Monday, May 28, 2012

On Creating a Cohesive Body of Work

You know it when you see it, whether its a string of mystery novels (Janet Evanovich), a series of paintings (Rothko), a bike racing career (Armstrong), or a series of artwork (Joseph Cornell). To create a cohesive body of work requires that you arrange all elements available in your field around a concept and that you marshal sensory-based evidence in relation to it whether for or against.

There are many knobs to turn in photography to achieve a clear vision.  A few are:
  • Subject - people, landscapes, architecture
  • Process -traditional, alternative, contemporary 
  • Line - weight, opacity
  • Form - shape, weight, size, modeling
  • Color - black and white, stylized color, color
  • Depth of Field - f64 or bokeh
  • Format - Square, or not
It's difficult to prescribe how these tools move you closer to the concept or away from it but in using them you can feel if it creates the right mood, tone and meaning.

Of course, this is if you start with the end in mind.  There are long stretches too of shooting or creating where the objective is broader, to find what you love with your lens, experiment with it and create something that's a surprise to you.  This is a form of outer and inner listening, of honoring what your heart moves toward, of articulating in some visual language those wordless leanings.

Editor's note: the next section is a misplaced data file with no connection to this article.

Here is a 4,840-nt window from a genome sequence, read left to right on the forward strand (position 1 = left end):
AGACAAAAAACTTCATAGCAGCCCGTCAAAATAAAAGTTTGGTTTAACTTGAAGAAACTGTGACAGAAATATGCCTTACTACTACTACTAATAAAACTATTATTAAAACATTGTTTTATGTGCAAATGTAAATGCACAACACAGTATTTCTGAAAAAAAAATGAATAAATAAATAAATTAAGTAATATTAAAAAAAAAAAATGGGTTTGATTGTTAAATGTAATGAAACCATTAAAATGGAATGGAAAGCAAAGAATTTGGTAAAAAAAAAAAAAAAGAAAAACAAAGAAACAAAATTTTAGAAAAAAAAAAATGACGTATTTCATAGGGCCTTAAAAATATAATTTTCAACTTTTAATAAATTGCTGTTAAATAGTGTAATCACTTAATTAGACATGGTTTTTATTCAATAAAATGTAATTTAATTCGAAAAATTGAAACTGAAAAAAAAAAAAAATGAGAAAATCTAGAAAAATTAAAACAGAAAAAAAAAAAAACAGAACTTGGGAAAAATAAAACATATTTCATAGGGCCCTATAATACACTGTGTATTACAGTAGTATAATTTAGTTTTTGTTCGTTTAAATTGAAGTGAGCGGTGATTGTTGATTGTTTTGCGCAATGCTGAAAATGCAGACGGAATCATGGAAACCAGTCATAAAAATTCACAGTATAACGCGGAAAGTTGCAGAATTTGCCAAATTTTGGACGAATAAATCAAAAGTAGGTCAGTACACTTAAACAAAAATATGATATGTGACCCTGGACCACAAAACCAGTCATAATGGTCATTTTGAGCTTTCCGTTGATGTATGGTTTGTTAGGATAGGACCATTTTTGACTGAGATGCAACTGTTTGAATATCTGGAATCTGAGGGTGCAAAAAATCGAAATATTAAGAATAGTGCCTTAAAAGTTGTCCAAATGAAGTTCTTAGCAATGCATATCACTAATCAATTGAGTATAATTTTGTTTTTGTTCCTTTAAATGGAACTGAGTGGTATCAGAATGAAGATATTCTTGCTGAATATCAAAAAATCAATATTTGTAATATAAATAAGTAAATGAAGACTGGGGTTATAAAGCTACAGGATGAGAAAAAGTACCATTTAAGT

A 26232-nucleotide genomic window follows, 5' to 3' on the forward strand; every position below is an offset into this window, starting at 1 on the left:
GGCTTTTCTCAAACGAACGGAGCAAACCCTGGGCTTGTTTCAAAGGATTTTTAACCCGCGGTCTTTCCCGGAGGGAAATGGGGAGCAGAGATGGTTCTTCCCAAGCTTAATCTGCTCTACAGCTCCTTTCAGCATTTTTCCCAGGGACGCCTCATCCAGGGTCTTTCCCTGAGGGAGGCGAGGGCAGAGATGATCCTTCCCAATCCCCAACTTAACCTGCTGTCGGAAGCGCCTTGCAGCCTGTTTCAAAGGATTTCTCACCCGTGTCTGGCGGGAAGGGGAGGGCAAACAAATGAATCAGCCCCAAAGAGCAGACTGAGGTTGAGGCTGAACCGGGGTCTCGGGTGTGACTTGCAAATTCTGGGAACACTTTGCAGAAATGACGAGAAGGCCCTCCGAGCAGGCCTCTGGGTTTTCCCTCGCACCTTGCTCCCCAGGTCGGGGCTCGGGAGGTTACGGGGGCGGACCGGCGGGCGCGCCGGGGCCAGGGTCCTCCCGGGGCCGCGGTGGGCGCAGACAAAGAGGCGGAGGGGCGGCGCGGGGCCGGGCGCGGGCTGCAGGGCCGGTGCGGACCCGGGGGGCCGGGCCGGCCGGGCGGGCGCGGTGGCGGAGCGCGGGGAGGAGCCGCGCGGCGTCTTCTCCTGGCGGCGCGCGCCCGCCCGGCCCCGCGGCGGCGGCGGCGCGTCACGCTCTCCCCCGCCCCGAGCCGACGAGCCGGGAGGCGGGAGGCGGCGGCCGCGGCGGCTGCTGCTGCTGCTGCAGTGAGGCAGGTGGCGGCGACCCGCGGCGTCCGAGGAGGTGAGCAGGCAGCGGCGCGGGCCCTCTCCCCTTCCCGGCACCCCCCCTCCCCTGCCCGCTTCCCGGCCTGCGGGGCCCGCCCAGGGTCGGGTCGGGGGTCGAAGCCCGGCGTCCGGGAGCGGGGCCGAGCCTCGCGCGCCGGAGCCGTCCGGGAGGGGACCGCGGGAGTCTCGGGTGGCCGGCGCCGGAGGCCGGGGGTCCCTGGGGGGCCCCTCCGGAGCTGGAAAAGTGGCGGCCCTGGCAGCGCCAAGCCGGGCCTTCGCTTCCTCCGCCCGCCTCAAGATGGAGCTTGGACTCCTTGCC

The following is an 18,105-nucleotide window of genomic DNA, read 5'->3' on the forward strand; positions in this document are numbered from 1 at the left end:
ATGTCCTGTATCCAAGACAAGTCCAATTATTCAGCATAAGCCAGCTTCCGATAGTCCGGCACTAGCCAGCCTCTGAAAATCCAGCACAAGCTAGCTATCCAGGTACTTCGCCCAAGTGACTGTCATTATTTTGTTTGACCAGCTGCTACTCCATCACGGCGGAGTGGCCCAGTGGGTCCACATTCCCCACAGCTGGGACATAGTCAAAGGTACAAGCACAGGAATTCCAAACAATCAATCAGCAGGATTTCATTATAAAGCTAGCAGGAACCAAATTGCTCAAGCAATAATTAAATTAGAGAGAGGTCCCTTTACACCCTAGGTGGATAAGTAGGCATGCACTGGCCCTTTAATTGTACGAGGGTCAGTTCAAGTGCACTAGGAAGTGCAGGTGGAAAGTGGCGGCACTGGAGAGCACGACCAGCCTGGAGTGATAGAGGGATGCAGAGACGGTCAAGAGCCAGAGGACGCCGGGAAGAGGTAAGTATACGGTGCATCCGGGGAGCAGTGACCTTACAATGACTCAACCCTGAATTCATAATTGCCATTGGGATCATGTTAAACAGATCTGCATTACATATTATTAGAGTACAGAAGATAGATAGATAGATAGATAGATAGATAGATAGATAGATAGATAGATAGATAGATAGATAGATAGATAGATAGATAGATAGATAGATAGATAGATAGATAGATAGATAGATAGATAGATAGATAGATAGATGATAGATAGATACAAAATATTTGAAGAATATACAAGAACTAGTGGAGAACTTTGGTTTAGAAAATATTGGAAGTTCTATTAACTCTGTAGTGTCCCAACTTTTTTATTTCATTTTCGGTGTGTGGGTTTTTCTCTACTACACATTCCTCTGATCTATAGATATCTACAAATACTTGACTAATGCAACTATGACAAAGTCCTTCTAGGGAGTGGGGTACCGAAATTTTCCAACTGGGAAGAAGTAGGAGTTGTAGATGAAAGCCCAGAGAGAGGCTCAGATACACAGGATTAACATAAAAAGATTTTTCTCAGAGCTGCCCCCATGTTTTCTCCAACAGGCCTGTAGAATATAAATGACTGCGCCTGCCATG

This practice is cohesive the the work may not be.  Through listening you may find a style or subject that you like, that a body of work may have emerged anyway from the seeming disparate and unrelated days of the year.  Recognizing this thread of our days is like being in a strange country and embracing a friend you suddenly recognize from the crowd.

Regardless of how you get there, to a body of work, whether to acclaim or not, the important thing to do is to show up at the page, canvas, performance, workshop and work.  Elizabeth Gilbert, author of Eat, Pray, Love did a wonderful TED talk in 2009 on the importance of showing up.
Don't be daunted.  Just do your job.  Continue to show up for your piece of it, whatever that might be. If your job is to dance, do your dance. If the divine cockeyed genius assigned to your case decides to let some sort of wonderment be glimpsed, for just one moment through your efforts, then 'Ole!' And if not, do your dance anyhow. And 'Ole!" to you, nonetheless. I believe this and feel that we must teach it. 'Ole!' to you, nonetheless just for having the sheer human love and stubbornness to keep showing up. ~ Elizabeth Gilbert

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